Webcam exposure


Is there any way to adjust the exposure of the webcam when streaming? I have a couple of LED spotlights on my extruder so I can see what is going on but they are too bright for the cam.. I can physically alter the circuit and add a higher value resistor to reduce the light output but I would rather not go that route if I don't have to.


I don't think I could say it any better than Gina did. If you are using one of the webcams made for the Raspberry Pi then it includes an exposure setting which may be set in octopi.txt here if you're using the OctoPi image.


Na, I have the logitech C270..
Just unplugged the LEDs seems much better
Think I should have gotten the pi cam..


Logitech cameras all support different subsets of UVC controls. The C270 does allow for manual exposure control via UVC, so you may need to use v4l2-ctl to set parameters or set them in mjpg-streamer's coniguration. Not sure if the octopi.txt settings will work for UVC cameras or not.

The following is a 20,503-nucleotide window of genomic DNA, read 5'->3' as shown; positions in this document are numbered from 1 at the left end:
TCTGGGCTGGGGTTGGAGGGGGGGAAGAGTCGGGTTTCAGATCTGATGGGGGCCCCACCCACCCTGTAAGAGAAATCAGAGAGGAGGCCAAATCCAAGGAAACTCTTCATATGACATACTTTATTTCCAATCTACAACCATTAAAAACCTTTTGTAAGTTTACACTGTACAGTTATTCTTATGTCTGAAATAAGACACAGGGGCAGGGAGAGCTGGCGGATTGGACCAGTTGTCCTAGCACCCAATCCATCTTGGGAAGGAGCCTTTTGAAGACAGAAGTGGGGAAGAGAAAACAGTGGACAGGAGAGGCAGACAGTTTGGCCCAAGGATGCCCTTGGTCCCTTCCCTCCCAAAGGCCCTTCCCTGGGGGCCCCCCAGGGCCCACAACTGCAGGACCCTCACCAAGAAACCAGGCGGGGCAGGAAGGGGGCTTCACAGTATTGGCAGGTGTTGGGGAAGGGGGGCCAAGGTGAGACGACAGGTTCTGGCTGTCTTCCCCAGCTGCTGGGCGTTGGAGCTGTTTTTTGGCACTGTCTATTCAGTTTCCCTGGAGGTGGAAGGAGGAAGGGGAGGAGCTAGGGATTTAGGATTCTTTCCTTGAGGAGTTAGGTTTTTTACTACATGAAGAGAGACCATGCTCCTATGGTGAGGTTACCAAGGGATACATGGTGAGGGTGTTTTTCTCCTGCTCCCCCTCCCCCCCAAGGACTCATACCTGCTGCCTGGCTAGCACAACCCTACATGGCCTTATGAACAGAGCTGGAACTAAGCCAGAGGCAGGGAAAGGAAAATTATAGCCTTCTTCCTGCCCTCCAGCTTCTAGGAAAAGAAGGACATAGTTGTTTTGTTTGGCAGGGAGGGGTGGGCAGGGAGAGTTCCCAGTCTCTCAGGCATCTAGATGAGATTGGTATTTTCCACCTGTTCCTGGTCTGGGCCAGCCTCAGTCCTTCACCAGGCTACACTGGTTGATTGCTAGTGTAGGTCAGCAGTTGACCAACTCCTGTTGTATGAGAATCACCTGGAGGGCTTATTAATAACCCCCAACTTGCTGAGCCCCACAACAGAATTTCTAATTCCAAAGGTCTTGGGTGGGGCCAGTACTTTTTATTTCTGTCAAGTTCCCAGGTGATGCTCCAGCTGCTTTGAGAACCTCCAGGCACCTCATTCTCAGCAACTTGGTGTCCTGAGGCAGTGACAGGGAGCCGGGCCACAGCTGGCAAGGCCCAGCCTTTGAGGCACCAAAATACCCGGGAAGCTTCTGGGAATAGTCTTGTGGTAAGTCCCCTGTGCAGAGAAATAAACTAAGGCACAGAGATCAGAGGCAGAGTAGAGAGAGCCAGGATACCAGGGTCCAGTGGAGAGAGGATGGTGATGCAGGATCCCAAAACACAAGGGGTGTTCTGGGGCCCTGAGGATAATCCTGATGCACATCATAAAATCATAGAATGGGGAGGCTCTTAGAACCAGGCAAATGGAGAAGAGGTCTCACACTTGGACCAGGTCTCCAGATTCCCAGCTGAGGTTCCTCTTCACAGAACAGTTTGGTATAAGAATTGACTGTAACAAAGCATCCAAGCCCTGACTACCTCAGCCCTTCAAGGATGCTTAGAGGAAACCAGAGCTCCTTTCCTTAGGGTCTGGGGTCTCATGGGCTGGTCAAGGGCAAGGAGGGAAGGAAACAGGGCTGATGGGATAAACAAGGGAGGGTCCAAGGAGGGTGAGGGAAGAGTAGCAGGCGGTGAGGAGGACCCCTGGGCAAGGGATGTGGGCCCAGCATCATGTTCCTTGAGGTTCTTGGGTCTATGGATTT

I'm going down to build something anyway, and I've got 2 of those C270's, so I can experiment.
Are there 2 of those octopi.txt files ? Cuz I'm only seeing one, and everything in it looks commented out with a # in front of every line

I checked the Logitech C270 FAQ page and didn't see anything helpful there

However, I also installed lights on the frame of my printer, and I'm not having any issues with it being too bright, but, my cams are aimed at the print head, not the lights


also using the C270, so this solution will work for you :


If there was an "embarrassed" emoji, I'd use it here

Can't believe I missed that


Thanks Dave! We get spoiled with Googles ability to find things even if the search terms are not correct.. Did not find that post when I was searching for this prior to posting.. I will get this completed today and post a before and after pick If that is allowed on this forum.. don't recall seeing any attachments so far..


FYI, Octolapse can (in many cases) control most of the camera settings without making config changes. They are applied before the print and rely on MJpegStreamer's web services, so won't always work.

You can disable rendering and stabilization, and still use Octolapse to apply the camera settings if you don't want to create a timelapse. You could even create multiple profiles to use in different lighting conditions.

Let me know if this helps, or if you have any questions.


Actually the solution Dave provided works but not as he has described it in his original post. I have gotten my cam configured really well now but am waiting on a print to get it setup to apply the setting on startup. Once I have that complete I will update Dave's post with a summary of what I have done.